Night's King

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Night's Watch.svgNight's KingNight's Watch.svg
NightsKing by Oriana Wiesner.jpg
The Night's King, by Oriana Wiesner ©
Monarch
Reign 13 years
Full name Brandon Stark (possible, according to Old Nan)[1]
Titles
Allegiances
Personal Information
Born In the Age of Heroes
Race First Men
Culture Northmen
Family
Dynasty Bolton, Magnar, Umber, Flint, Norrey, Woodfoot, or Stark (according to various people)[1]
Queen Corpse queen
References
Books

Night's King,[1] also called the Night's King,[2] is a legendary Lord Commander of the Night's Watch who lived during the Age of Heroes.[1] His given name is unknown.

Character

Night's King is said to have been a fearless warrior. He used sorcery.[1]

History

The Legend

Night's King chases the white woman, by Sardag ©

According to legend, Night's King lived during the Age of Heroes, not long after the Wall was complete. While serving as the thirteenth Lord Commander of the Night's Watch, he fell in love with a woman he saw from the top of the Wall. This woman had skin white as the moon and eyes like blue stars, and her skin was cold as ice, but Night's King was fearless and chased and caught and loved her, and when he gave his seed to her he gave his soul as well. Night's King brought this woman back to the Nightfort, and declared her a queen and himself her king. With strange sorcery, he bound the Night's Watch brothers to his will, and ruled the Nightfort as his own castle for thirteen years with his corpse queen by his side.[1]

Night's King and his corpse queen, by Roman Papusev ©

During the dark years of his reign, horrific atrocities were committed, of which tales are still told in the north. It was not until Brandon the Breaker, the King in the North, and Joramun, the King-Beyond-the-Wall, joined forces, that Night's King was brought down and the Night's Watch freed.[2] After his fall, when it was discovered that Night's King had been making sacrifices to the Others, all records of him were destroyed, and his very name was forbidden and forgotten.[1]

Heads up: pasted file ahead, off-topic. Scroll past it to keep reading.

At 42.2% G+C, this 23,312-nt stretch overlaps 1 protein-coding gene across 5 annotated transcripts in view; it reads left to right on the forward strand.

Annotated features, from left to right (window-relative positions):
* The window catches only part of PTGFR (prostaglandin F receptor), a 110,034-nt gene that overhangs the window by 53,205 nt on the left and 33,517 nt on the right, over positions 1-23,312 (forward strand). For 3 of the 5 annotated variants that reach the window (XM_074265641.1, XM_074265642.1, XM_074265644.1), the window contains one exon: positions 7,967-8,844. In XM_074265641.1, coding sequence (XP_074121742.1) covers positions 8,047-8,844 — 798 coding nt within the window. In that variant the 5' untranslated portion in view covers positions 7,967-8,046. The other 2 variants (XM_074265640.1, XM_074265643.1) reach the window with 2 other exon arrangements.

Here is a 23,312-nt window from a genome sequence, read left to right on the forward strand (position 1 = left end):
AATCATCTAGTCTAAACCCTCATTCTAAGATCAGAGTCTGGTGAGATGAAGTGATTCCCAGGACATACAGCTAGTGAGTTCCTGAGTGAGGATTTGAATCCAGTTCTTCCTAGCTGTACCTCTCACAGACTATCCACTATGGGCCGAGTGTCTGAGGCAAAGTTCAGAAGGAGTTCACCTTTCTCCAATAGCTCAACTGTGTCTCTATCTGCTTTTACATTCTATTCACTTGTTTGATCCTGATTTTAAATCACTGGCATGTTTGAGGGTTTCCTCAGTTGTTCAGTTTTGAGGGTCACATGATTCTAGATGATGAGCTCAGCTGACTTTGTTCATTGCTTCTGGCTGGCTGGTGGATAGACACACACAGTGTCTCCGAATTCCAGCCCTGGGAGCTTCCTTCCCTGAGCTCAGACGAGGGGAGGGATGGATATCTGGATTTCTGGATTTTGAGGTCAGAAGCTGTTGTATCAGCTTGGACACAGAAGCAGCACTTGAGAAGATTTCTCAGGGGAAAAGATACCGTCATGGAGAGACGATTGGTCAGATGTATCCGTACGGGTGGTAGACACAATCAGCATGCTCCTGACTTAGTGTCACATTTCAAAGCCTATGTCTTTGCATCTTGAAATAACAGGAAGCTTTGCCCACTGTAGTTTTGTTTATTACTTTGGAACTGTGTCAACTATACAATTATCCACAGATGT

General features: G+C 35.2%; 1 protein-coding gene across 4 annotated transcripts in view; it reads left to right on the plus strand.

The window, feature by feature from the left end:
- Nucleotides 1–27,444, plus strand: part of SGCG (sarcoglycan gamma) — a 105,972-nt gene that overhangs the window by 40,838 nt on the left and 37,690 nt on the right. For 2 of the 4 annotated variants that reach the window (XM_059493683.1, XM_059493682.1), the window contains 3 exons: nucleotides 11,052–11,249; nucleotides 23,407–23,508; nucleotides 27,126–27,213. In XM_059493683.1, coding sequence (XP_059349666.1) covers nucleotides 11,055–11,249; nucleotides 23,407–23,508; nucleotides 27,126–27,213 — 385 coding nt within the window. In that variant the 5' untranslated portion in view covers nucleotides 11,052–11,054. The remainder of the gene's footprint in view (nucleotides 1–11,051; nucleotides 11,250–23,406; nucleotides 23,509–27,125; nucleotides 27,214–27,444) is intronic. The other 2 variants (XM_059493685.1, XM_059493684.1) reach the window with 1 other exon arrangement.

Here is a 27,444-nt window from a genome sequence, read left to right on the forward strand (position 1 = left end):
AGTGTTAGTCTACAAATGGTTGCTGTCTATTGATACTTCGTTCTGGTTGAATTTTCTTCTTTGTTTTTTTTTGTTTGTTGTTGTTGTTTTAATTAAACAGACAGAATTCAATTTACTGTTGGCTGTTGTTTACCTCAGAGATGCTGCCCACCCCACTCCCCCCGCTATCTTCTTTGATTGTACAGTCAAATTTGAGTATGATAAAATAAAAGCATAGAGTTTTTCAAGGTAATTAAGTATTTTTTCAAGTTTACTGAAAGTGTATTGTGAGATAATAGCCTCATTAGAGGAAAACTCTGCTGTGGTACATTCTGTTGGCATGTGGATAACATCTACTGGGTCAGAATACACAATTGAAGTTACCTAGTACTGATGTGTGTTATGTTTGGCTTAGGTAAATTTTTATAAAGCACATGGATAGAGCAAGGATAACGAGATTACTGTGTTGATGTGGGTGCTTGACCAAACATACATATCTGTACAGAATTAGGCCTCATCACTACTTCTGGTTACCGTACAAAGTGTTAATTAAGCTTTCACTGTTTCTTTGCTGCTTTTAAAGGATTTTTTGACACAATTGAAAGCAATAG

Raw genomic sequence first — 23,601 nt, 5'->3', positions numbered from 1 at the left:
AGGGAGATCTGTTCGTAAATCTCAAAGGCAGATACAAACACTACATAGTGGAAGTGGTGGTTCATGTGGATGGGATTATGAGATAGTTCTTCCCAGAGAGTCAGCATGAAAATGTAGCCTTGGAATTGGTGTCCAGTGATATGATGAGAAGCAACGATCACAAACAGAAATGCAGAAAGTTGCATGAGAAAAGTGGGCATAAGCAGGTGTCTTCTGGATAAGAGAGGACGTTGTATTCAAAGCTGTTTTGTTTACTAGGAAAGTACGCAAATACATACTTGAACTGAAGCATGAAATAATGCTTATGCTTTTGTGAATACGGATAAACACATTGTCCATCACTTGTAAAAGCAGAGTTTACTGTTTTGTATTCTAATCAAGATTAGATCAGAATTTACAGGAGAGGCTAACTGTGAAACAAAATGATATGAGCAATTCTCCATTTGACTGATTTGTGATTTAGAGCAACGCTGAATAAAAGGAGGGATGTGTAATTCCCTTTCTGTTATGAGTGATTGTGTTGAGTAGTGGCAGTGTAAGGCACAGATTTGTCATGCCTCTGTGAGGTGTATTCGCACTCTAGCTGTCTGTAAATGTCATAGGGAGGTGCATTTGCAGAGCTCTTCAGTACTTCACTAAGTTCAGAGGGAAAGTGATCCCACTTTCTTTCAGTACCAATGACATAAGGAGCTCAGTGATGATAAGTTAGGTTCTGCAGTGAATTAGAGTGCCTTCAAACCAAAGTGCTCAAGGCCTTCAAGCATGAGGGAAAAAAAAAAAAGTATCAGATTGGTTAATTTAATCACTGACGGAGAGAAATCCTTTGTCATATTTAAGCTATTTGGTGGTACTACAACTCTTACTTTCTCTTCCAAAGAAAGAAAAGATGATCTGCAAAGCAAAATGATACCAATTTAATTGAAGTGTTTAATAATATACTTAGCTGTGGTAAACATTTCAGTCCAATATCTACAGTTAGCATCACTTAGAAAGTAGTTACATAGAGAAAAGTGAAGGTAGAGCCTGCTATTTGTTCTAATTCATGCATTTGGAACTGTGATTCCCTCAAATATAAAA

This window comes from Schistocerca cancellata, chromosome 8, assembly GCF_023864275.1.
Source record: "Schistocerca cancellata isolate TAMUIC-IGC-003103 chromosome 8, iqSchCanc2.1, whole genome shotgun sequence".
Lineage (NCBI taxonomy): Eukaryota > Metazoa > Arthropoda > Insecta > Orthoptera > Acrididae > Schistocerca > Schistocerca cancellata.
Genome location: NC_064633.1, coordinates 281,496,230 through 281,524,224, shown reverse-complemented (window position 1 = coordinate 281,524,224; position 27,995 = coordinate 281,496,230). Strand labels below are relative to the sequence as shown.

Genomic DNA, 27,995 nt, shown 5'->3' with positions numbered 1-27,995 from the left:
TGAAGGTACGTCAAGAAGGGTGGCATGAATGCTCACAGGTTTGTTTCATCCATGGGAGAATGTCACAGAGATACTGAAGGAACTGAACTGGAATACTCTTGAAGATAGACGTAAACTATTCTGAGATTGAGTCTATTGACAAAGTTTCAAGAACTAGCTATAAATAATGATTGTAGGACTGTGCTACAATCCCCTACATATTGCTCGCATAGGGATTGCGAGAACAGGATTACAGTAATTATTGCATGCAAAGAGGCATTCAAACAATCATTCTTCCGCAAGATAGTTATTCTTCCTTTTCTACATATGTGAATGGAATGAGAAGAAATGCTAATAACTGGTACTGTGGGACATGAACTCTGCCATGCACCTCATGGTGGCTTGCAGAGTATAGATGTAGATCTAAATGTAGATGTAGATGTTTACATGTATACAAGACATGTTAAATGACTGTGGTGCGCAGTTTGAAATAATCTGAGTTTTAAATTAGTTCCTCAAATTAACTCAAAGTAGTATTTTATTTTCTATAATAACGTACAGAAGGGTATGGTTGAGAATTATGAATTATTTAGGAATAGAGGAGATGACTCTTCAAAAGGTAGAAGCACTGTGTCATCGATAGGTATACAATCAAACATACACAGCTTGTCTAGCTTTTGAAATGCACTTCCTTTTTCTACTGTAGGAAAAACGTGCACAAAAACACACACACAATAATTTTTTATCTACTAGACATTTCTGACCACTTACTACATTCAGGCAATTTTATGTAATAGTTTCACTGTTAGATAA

Recorded History

The legend of the Night's King is frequently told, and in it the Night's King may be a Bolton, a Woodfoot, an Umber, a Flint, a Norrey, or even a Stark, depending on where the tale is told and who tells it. The legend is recorded in Archmaester Harmune's book, Watchers on the Wall, which includes many stories of the Nightfort. In the Citadel, archmaesters generally dismiss the tale as only fiction, though some consider the possibility that an early Lord Commander did indeed try to create a kingdom for himself. Some suggest that the corpse queen was actually a barrowlander, a daughter of the Barrow King.[2]

If the event truly happened, it is possible that it is what led the Night's Watch to never construct walls at their keeps, ensuring the keeps would always be accessible from the south.[3][4]

Recent History

A Storm of Swords

At the Nightfort, Bran Stark recalls a story about Night King that Old Nan, a servant in Winterfell, would tell the Stark children. Nan would always end the story saying that some people believe Night's King was a Bolton, a Magnar of Skagos, an Umber, a Flint, a Norrey, or a Woodfoot. But she would say that none of those were true— that Night's King was a Stark of Winterfell, and brother to King Brandon the Breaker, who brought him down. Nan would pinch Bran on the nose, and say that perhaps his name was Brandon, and he might have slept in Bran's own bedroom.[1]

A Feast for Crows

While talking with Jon Snow, Samwell Tarly uses Night's King as an example of legendary figures questioned by archmaesters of the Citadel.[5][6]

Quotes

Night's King and his corpse queen, by Curtana ©

He had been the thirteenth man to lead the Night's Watch, she said; a warrior who knew no fear. 'And that was the fault in him,' she would add, 'for all men must know fear.'[1]

Bran Stark recalls Old Nan's stories

Night's King was only a man by light of day, Old Nan would always say, but the night was his to rule.[1]

—thoughts of Bran Stark

... in the books he is a legendary figure, akin to Lann the Clever and Brandon the Builder, and no more likely to have survived to the present day than they have.[7]

Theories

References